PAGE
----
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5 reasons to see Beckett at the Festival

Beckett won a Nobel prize, has been stabbed by a pimp, written most of his works in a foreign language and was also an excellent left-handed cricketer… Not your average dramatist, maybe?

The work of the always fascinating Samuel Beckett features heavily within this year’s Festival. Our events delve deeper into many of the less explored works by the Irish literary giant. We celebrate and investigate Beckett’s works with a series of events, and as part of our celebration we are giving away a pair of tickets to a lucky winner! 

With acclaimed plays by experienced Beckett performers like Michael Gambon, Peter Egan and Dublin-based Gate Theatre and Pan Pan Theatre, it's a great exploration of Beckett's work . We also invite you to explore Beckett on Film, showing 19 different films based on Beckett’s works, with some of the masters of film making involved on both sides of the camera.

Finally, there are four talks and events discussing the relationships between radio and drama, Beckett and film, Beckett and contemporary art and movements and music – among other things.

With Beckett, every syllable, every sound is of importance. Adding a visual aspect to the radio plays, transforming works of fiction into live action and taking televised plays onto the stage brings an additional dimension. Don’t miss out on this chance to see Beckett differently.

5 reasons to see Beckett at the Festival

  1. Marvellous Michael Gambon stars, live on stage, in the acclaimed Gate Theatre production of Eh Joe. As well as being a highly respected theatre actor, Michael Gambon has also played headmaster Albus Dumbledore in 5 Harry Potter films, King George V in The King’s Speech, inspector Maigret and Philip Marlowe on TV, and he is the voice in a new ad Guinness ads – to name but a few! Book tickets now to get a chance to see him in person.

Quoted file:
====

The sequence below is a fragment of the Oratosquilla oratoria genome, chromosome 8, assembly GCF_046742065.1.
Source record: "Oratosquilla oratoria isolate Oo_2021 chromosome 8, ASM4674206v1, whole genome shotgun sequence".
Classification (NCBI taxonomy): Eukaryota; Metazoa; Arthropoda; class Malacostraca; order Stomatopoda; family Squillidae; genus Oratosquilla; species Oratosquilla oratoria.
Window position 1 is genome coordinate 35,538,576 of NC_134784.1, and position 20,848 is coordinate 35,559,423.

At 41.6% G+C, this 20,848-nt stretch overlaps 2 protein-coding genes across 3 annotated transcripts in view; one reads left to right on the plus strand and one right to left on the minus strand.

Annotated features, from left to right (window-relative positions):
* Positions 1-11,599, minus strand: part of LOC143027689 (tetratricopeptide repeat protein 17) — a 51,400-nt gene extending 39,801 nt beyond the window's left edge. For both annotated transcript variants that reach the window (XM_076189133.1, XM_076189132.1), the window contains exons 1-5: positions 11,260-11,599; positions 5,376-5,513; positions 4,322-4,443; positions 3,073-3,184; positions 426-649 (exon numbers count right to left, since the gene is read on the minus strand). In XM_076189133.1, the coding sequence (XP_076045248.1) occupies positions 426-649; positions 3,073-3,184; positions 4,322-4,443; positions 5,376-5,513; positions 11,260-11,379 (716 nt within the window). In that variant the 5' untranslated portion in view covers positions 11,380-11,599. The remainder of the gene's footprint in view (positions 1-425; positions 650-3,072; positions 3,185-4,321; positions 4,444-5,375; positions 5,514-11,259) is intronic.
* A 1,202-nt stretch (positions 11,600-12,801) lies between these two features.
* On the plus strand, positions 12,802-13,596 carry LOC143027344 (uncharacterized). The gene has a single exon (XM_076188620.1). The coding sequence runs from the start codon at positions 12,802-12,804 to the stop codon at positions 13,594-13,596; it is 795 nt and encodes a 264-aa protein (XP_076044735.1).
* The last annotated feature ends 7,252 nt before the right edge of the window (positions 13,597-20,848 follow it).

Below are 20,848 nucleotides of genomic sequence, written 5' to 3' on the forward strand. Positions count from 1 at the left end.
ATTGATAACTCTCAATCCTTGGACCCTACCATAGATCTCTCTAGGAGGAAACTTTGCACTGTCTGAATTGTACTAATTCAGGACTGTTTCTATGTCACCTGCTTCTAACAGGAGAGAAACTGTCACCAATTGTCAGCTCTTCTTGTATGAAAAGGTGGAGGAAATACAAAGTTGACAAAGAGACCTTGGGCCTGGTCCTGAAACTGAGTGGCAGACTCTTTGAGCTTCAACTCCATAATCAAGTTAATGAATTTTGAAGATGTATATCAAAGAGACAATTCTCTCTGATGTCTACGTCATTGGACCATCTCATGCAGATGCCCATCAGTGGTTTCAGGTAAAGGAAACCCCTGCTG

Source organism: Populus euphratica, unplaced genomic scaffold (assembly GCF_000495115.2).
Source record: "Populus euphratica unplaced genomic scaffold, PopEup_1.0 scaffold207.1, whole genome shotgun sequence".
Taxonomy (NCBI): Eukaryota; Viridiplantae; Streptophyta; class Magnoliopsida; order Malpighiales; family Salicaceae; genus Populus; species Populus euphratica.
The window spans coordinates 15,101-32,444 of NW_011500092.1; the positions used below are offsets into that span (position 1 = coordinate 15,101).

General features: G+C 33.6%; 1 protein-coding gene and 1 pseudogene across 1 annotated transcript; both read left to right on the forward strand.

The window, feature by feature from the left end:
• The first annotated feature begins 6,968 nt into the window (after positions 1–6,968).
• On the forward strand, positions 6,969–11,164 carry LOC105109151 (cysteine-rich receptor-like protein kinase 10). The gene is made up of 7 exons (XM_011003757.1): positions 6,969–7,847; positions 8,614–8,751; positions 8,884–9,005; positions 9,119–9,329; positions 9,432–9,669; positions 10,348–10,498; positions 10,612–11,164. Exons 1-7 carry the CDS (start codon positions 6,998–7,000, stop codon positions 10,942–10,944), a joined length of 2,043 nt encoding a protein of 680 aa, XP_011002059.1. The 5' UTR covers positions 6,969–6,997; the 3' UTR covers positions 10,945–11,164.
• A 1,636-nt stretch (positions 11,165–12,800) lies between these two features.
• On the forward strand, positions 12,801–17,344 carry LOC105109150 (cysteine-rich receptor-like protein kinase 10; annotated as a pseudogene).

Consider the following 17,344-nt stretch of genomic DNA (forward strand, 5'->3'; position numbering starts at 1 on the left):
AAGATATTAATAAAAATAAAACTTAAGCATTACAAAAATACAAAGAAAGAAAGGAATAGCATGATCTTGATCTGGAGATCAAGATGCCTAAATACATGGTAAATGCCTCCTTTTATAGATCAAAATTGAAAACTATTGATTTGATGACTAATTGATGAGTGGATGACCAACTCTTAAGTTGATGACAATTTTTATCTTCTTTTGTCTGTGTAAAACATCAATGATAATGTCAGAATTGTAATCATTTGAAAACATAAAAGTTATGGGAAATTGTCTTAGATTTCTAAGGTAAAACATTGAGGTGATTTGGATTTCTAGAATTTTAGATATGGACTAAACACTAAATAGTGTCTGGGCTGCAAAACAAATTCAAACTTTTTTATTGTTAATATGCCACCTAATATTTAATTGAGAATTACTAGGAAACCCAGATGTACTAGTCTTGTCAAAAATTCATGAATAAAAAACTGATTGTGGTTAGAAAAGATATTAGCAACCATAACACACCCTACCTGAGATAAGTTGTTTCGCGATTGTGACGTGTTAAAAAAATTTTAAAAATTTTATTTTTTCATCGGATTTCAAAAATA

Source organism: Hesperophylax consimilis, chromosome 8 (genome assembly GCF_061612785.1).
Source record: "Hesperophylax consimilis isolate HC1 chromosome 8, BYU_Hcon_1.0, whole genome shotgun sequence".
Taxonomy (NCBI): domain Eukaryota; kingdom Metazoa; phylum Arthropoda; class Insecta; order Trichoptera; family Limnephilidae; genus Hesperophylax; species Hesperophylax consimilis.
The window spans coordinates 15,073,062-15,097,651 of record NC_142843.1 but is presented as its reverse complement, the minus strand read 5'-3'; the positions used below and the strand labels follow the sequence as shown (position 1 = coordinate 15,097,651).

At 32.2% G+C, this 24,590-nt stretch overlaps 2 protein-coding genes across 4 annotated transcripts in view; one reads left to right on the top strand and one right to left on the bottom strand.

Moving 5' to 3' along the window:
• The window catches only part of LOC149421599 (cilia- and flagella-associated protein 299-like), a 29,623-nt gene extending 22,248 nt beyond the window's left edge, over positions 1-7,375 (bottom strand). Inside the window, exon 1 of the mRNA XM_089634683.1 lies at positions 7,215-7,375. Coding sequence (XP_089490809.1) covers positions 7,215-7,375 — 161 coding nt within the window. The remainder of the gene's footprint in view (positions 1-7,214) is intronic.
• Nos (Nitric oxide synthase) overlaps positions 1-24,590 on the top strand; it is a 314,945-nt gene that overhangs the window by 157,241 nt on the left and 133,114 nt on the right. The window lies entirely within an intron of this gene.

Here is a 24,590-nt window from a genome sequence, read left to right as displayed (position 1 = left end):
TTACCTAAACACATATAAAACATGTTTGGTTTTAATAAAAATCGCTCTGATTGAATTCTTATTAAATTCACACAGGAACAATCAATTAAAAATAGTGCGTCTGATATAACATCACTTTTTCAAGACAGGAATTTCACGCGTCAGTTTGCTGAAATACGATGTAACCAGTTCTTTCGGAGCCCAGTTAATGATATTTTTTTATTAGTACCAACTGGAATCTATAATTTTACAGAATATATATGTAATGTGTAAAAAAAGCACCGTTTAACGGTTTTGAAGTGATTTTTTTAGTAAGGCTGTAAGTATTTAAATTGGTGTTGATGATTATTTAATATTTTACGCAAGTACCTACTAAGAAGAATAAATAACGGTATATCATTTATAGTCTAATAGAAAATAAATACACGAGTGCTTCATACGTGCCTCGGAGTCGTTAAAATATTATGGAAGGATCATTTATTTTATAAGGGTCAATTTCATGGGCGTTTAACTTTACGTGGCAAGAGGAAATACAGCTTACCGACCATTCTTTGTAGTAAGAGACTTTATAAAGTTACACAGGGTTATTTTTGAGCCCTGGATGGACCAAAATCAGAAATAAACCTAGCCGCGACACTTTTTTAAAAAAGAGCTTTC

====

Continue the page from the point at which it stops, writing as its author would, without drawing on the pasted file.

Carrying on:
2. Embers is reputed to be Beckett’s most difficult work, but the Pan Pan production has received outstanding reviews from performances in Dublin. The skull in the centre of the play is also a masterpiece of stagecraft, and never has ‘being inside someone else’s head’ been so clearly portrayed on stage. 
  3. If you need a good laugh, Barry McGovern’s one-man performance of three monologues from some of Beckett’s most renowned novels in I’ll Go On is 90 minutes of dazzling, wicked fun.
  4. The extraordinary Beckett on Film collection, comprising of 19 short and feature films from a wide array of film makers and actors is a rare opportunity not to be missed. You can save 20-30% if you buy tickets for multiple screenings! From full length features like Happy Days, Waiting for Godot and Endgame, to shorts directed by Damien Hirst and Neil Jordan, you will not be disappointed by any of these films, where the stars include Jeremy Irons, Harold Pinter, John Gielgud and Kristin Scott Thomas and many more. Tickets are only £4 per screening with special discounts if you see more than 3!
  5. Through four talks and events focusing on Beckett’s work and technology, anyone from Beckett scholars to new fans of this literary giant will learn something new and useful. With wonderfully named writer and theatre critic Dr Octavian Saiu at the chair for several of the events, expect insightful discussions from experts and opinionists.

We think everyone should have a chance to experience Beckett at the Festival this year, we are giving away 2 tickets to one performance of Embers or First Love (your choice!). To win, share your favourite Beckett quote on our Facebook page by noon on Saturday 24 August, and we’ll pick a winner!

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